My name is Ismael Chang Ghalimi. I build the STOIC platform. I am a stoic, and this blog is my agora.
It really wasn’t easy, but Florian and I managed to complete the first phase of our record view redesign (old on top, new underneath). Many controls need to be adjusted and many parts of the user interface are broken as a result, but the baseline is in place, and it looks a lot better than the previous version. We hope to have a stable user interface by the middle of next week.
It really wasn’t easy, but Florian and I managed to complete the first phase of our record view redesign (old on top, new underneath). Many controls need to be adjusted and many parts of the user interface are broken as a result, but the baseline is in place, and it looks a lot better than the previous version. We hope to have a stable user interface by the middle of next week.

It really wasn’t easy, but Florian and I managed to complete the first phase of our record view redesign (old on top, new underneath). Many controls need to be adjusted and many parts of the user interface are broken as a result, but the baseline is in place, and it looks a lot better than the previous version. We hope to have a stable user interface by the middle of next week.

Take a look at our current record view. This morning, that’s pretty much what we did, and we came to the conclusion that it became too complex. Too many fonts, too many buttons, too many lines, borders, margins, and paddings. So we decided to trim it down, a lot… Florian is working on it right now, and I hope to have a first couple of screenshots later tonight. It should take another day to get this new design back to the level of robustness that we had so far, but it should make it a lot more usable. After that, we’ll work on the JSON editor control, as well as a WYSIWYG markdown control based on Hallo. This one will come with a positively mind-blowing feature that will demonstrate the full power of the platform in just a few keystrokes.

Stay tuned…

We’re starting to get very decent support for multiple relationships (aka N-N or many-to-many). For example, you can see on the top screenshot the 28 regions that make the European Union. Note how we display it on the object view (“28 regions”) and on the record view (list of records). For its part, the bottom screenshot shows what is displayed when we click on the corresponding cell in the object view. It will eventually be replaced by the multiple relationship control, but it shows how multiple relationships are currently serialized in JSON. Internally to the database, we’re actually storing them through dedicated lookup tables, but Pascal needs to make a few changes to mapper before we can use them directly. For the time being, we’re relying on temporary data being stored in the record itself.
We’re starting to get very decent support for multiple relationships (aka N-N or many-to-many). For example, you can see on the top screenshot the 28 regions that make the European Union. Note how we display it on the object view (“28 regions”) and on the record view (list of records). For its part, the bottom screenshot shows what is displayed when we click on the corresponding cell in the object view. It will eventually be replaced by the multiple relationship control, but it shows how multiple relationships are currently serialized in JSON. Internally to the database, we’re actually storing them through dedicated lookup tables, but Pascal needs to make a few changes to mapper before we can use them directly. For the time being, we’re relying on temporary data being stored in the record itself.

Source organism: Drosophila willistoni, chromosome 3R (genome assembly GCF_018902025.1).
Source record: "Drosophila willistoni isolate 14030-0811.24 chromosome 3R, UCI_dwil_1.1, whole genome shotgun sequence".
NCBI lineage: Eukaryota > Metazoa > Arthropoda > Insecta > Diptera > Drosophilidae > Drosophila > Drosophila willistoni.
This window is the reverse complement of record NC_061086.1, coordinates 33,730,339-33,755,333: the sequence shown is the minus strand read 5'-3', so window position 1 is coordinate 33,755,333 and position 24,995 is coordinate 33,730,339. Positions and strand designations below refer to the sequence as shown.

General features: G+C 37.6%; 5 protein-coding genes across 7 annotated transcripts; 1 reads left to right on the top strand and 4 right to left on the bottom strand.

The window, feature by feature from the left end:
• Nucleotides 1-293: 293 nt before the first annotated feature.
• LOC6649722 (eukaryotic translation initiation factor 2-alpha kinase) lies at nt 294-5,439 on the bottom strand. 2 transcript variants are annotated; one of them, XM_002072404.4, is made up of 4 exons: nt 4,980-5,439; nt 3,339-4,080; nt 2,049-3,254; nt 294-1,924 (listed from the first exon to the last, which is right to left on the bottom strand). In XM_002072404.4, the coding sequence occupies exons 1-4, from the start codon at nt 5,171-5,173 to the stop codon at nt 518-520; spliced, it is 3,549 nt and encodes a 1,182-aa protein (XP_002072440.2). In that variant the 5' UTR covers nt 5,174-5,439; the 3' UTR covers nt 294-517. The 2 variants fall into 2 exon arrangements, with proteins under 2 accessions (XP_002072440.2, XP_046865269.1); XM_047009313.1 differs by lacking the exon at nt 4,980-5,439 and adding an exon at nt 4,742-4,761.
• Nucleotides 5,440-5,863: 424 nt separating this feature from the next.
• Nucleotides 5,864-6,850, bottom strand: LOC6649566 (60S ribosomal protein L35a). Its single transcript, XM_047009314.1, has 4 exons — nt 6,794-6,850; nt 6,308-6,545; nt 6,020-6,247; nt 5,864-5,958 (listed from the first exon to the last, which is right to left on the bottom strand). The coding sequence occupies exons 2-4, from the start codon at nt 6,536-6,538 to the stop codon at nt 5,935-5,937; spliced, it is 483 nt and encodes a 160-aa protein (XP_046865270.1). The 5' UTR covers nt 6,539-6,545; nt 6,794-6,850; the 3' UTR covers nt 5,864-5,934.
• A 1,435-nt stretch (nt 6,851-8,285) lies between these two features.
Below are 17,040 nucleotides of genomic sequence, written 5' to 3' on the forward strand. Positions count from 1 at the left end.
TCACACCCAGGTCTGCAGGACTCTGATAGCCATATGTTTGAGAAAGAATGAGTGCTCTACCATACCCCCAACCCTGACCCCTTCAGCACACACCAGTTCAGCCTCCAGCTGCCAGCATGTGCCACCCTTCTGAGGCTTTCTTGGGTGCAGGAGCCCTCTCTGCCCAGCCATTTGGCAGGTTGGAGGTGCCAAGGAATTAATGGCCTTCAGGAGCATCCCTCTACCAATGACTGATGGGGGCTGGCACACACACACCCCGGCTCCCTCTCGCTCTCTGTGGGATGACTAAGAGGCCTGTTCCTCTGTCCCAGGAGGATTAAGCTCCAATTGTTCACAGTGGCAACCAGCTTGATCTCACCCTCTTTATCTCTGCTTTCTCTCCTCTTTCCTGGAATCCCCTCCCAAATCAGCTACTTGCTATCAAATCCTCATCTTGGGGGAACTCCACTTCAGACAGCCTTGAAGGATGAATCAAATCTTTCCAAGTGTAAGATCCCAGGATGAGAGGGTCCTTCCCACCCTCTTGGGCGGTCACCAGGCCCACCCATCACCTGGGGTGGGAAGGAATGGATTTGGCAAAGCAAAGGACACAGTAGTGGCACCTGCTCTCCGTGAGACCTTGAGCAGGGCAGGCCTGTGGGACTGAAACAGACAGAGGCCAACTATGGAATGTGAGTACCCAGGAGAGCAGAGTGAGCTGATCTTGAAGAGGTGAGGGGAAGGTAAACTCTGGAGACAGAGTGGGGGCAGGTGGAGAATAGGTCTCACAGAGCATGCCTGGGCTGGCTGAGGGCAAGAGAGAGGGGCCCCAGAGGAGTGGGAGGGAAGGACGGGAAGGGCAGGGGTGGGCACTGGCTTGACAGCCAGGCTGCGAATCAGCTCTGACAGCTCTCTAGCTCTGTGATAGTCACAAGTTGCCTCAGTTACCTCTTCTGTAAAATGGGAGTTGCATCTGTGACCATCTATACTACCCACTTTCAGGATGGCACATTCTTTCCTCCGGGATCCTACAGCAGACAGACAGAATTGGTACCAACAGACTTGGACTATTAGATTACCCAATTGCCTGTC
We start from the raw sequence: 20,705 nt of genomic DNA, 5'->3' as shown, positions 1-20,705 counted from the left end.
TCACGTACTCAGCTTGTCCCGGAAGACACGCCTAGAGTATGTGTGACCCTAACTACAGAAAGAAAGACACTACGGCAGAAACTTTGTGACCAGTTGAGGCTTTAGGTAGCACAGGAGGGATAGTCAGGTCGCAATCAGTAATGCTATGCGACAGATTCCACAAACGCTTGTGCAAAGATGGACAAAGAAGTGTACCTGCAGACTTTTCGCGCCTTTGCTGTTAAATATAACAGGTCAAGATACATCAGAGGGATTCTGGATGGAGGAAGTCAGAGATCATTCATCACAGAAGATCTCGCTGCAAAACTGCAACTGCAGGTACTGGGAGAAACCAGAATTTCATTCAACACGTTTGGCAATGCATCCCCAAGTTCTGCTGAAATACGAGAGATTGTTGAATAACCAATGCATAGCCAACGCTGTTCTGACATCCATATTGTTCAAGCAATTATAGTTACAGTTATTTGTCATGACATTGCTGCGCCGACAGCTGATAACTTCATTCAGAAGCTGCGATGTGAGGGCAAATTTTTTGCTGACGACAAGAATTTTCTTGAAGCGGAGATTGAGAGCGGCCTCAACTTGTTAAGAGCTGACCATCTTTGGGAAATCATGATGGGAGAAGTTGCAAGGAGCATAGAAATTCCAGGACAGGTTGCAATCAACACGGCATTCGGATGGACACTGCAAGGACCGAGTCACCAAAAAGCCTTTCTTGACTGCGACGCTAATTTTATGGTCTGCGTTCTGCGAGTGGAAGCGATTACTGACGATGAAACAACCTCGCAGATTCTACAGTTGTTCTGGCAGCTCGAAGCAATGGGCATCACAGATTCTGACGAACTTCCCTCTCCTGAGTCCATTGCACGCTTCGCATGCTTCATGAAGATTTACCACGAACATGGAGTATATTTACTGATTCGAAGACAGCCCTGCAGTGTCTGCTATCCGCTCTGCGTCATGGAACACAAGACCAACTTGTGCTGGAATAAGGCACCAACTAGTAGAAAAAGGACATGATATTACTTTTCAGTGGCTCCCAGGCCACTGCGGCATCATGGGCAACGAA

We’re starting to get very decent support for multiple relationships (aka N-N or many-to-many). For example, you can see on the top screenshot the 28 regions that make the European Union. Note how we display it on the object view (“28 regions”) and on the record view (list of records). For its part, the bottom screenshot shows what is displayed when we click on the corresponding cell in the object view. It will eventually be replaced by the multiple relationship control, but it shows how multiple relationships are currently serialized in JSON. Internally to the database, we’re actually storing them through dedicated lookup tables, but Pascal needs to make a few changes to mapper before we can use them directly. For the time being, we’re relying on temporary data being stored in the record itself.

View meta-model

Following the MVC pattern, we’ve properly separated our record view’s View from its Model, and we’re linking the two through bindings from the View and through control flow statements from the Controller. But we went a step further by also defining a meta-model for the view itself.

The justification for it is the following: the record view’s job is to display a form for the record of an object, plus additional information such as workflow status and changes timeline. For the form part, fields can be organized across multiple sections, which themselves are displayed through multiple tabs. While our current record view only supports the canonical generation of a form based on the model of the record’s object, a future version will let users create their own custom forms for any object.